Updated: January 8, 2014 at 5:04 pm
Manitou Springs is just one step away from allowing recreational marijuana sales.
The city council voted 6-1 Tuesday night to amend the town’s municipal code and allow two retail marijuana stores to operate within the city limits. They would be the first — and possibly only — retail pot shops in El Paso County if the council again gives its approval Jan. 21, when a final vote on the ordinance is scheduled.
To date, no other local jurisdiction — including Colorado Springs — has allowed such sales.
Recreational sales became legal in Colorado on Jan. 1, and stores across the state — most of them in Denver — garnered worldwide media attention as they opened to crowds of people eager to buy pot legally.
The decision in Manitou Springs — with the lone dissenting vote cast by Councilman Gary Smith — comes after months of debate between public officials and residents about selling pot in the town of about 5,200 people at the foot of Pikes Peak. Multiple public hearings were held by the city in September and November to allow people to air concerns or support for marijuana stores.
The discussions came after Amendment 64 was approved by Coloradans in November 2012. Sixty-eight percent of Manitou Springs voters supported the amendment, which legalized marijuana and allows limited possession by people 21 years and older.
The measure also passed in Colorado Springs, but the city and county both opted out of allowing retail pot sales.
Manitou Springs officials voted on Sept. 3 to delay its decision on retail marijuana in order to “draft and finalize regulations for retail pot shops,” Mayor Marc Snyder said in December, when the council voted 6-0 to extend that moratorium through January.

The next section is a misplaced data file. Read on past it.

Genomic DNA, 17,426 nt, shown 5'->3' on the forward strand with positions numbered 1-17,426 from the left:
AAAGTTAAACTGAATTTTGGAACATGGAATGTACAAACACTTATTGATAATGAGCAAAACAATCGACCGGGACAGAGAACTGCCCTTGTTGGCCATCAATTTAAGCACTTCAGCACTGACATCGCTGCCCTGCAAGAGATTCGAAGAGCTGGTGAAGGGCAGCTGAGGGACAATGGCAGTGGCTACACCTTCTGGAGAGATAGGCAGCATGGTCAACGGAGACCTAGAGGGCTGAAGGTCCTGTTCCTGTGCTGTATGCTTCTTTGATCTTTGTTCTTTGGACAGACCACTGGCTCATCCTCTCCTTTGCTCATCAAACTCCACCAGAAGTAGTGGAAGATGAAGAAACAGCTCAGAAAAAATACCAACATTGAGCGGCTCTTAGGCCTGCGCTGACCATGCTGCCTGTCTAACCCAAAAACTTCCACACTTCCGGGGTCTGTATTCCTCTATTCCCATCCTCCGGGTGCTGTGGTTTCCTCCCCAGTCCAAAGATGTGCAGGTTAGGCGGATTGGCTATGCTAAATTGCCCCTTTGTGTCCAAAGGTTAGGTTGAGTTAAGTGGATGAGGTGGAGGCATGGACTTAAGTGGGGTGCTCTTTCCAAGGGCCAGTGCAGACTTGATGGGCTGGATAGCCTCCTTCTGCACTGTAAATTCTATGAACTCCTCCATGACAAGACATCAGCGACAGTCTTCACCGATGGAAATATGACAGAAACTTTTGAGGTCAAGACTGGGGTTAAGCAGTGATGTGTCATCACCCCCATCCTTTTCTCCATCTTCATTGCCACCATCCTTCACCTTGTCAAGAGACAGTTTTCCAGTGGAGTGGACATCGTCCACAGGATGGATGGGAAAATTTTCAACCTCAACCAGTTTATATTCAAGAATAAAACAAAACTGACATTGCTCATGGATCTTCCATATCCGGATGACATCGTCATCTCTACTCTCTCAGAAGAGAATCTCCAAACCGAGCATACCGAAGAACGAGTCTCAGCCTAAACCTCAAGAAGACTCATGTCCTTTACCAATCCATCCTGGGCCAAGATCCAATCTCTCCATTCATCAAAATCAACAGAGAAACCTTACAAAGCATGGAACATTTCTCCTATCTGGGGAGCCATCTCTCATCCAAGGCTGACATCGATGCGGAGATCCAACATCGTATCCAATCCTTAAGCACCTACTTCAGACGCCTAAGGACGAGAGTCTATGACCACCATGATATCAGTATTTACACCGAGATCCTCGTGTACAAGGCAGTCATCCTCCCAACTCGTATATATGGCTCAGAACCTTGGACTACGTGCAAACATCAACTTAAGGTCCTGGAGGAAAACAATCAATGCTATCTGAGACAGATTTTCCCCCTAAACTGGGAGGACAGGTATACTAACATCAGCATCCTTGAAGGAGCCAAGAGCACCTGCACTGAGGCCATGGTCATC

Snyder said he was glad Manitou took its time on the issue. “I’m happy we weren’t part of the first wave,” he said of the Jan. 1 sales that occurred elsewhere in the state. “There are always unforeseen circumstances that arise.”
Before the vote, a few residents spoke passionately against the ordinance, some even “begging” the council to slow down the process and put off a decision even longer.
Councilman Kevin MacDonald, though, said a committee has done much work on the issue since November. “We put so much into this regulation to make sure everyone is as comfortable as they can possibly be,” he said.
While the final guidelines passed Tuesday night authorize retail marijuana stores and testing facilities in the commercial district of Manitou Springs — mostly the area east of City Hall on Manitou Avenue — it prohibits pot manufacturing or cultivating facilities.
Current medical marijuana licensees will be able to apply before July 1 in order to convert their businesses into a “dual operation.”
The retail stores will be allowed to be open seven days a week, but will be restricted to business hours between 8 a.m. and 7 p.m. Only those 21 and older will be allowed in the stores. As elsewhere in the state, Colorado residents will be able to purchase up to one ounce of marijuana, while out-of-state residents will be limited to ¼ ounce during a single sales transaction.
The city has outlined restrictions that will prohibit pot stores from being 500 feet from schools or alcohol or drug rehab facilities. In addition, they can’t be located in buildings with residential units or on city-owned property.
The amendment that passed Tuesday night also states that public use of marijuana will remain illegal within Manitou Springs city limits, and the use of pot at retail stores also will be prohibited.
Manitou Springs officials also acknowledged in early fall of 2013 that there could be potential tax revenues for the city, but Mayor Snyder said Tuesday that potential tax revenues are “too speculative” and are not part of the 2014 budget.
During the Nov. 5, 2013, election, town voters approved an initial 5 percent sales tax on retail pot sales. That number could be boosted to a maximum of 10 percent, the ballot question said.
Manitou is the only El Paso County municipality to date to move toward retail marijuana sales. Palmer Lake residents will vote in April on whether to allow pot sales in their northern El Paso County town.